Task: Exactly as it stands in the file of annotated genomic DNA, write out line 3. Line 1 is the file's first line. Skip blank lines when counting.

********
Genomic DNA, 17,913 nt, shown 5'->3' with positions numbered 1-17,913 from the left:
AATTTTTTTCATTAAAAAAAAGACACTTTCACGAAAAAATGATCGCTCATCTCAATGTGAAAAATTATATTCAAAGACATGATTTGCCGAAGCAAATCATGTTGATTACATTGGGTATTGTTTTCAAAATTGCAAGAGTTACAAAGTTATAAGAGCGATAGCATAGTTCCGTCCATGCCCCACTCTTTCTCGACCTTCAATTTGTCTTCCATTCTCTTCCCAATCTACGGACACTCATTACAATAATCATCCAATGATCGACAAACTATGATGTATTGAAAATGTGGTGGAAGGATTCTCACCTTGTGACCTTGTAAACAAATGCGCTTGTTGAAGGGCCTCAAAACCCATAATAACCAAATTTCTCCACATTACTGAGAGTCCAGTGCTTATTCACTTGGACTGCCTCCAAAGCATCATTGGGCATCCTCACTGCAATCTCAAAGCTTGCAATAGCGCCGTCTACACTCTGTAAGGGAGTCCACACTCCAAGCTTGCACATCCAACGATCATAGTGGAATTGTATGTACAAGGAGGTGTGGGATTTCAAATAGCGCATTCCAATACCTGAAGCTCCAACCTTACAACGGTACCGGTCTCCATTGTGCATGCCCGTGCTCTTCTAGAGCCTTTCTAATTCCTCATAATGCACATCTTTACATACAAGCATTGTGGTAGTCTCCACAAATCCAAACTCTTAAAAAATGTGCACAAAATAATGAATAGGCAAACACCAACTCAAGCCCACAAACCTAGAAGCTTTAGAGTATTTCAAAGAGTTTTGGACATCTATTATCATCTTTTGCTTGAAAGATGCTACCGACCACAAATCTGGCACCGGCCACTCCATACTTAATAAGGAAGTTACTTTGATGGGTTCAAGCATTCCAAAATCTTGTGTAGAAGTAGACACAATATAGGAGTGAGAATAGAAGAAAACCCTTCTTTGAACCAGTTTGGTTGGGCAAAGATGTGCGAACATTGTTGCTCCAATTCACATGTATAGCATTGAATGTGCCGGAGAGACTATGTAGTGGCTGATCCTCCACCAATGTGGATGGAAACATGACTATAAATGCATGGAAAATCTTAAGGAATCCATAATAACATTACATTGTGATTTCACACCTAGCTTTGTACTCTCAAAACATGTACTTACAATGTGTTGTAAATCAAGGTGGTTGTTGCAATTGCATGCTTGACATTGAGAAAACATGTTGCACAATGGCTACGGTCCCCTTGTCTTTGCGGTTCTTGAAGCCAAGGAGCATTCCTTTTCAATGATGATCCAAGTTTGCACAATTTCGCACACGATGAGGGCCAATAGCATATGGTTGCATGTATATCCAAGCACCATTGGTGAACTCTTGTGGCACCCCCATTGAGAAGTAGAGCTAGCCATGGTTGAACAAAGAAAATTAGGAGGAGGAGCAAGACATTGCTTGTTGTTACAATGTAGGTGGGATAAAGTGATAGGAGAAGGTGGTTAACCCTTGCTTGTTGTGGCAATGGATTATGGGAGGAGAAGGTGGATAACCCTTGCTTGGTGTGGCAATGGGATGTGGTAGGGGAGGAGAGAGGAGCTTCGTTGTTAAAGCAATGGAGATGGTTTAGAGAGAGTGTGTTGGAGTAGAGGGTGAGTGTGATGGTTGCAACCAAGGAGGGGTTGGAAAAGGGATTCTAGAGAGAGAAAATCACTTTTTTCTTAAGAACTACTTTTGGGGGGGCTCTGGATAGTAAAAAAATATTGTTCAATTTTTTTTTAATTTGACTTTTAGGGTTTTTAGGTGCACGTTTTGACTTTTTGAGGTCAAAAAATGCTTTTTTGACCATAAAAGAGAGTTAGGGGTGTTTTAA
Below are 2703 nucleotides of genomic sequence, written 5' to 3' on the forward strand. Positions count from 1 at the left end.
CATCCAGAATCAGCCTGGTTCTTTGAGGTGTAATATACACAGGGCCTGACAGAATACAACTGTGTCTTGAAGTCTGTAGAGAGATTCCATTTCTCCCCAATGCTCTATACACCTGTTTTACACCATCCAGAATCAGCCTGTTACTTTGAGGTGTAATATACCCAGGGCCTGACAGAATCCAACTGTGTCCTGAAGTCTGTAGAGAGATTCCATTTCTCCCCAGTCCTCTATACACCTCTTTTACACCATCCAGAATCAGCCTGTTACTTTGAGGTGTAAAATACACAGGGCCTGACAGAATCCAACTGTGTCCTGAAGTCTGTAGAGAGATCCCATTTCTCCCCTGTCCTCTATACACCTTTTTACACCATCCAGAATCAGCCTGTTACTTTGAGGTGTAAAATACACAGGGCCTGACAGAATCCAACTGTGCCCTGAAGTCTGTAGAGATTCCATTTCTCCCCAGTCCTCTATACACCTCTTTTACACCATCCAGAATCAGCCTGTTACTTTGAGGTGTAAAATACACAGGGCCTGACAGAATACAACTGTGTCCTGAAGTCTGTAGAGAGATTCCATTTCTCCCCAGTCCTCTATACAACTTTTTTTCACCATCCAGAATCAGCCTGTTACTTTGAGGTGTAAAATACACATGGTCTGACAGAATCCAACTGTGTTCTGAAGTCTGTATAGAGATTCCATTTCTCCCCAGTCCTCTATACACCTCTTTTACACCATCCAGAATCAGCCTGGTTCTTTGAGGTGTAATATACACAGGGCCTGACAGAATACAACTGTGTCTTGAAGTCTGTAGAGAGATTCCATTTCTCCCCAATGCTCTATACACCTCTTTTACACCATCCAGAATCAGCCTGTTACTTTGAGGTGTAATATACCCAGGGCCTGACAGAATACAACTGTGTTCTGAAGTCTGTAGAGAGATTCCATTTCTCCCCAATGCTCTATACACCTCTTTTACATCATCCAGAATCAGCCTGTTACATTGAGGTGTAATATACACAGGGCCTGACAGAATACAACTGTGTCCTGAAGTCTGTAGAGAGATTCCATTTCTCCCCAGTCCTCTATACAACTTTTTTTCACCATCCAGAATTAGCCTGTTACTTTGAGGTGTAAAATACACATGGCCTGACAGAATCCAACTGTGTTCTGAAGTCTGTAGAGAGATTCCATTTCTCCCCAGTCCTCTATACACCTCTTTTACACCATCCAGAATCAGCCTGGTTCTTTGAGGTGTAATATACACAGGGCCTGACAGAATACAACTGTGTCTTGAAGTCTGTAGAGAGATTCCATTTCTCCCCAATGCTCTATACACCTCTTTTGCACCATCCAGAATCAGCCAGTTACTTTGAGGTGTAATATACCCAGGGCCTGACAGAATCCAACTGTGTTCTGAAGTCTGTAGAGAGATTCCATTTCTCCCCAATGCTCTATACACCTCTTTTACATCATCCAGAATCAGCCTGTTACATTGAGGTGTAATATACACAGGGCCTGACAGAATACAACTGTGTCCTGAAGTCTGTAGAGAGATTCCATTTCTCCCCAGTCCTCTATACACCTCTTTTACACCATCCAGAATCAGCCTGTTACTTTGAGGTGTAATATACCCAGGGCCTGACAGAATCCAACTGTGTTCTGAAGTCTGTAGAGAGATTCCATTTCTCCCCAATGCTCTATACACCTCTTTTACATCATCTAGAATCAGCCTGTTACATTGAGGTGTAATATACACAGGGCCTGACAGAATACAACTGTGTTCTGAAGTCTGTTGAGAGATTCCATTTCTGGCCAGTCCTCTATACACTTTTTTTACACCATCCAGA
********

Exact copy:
Below are 2703 nucleotides of genomic sequence, written 5' to 3' on the forward strand. Positions count from 1 at the left end.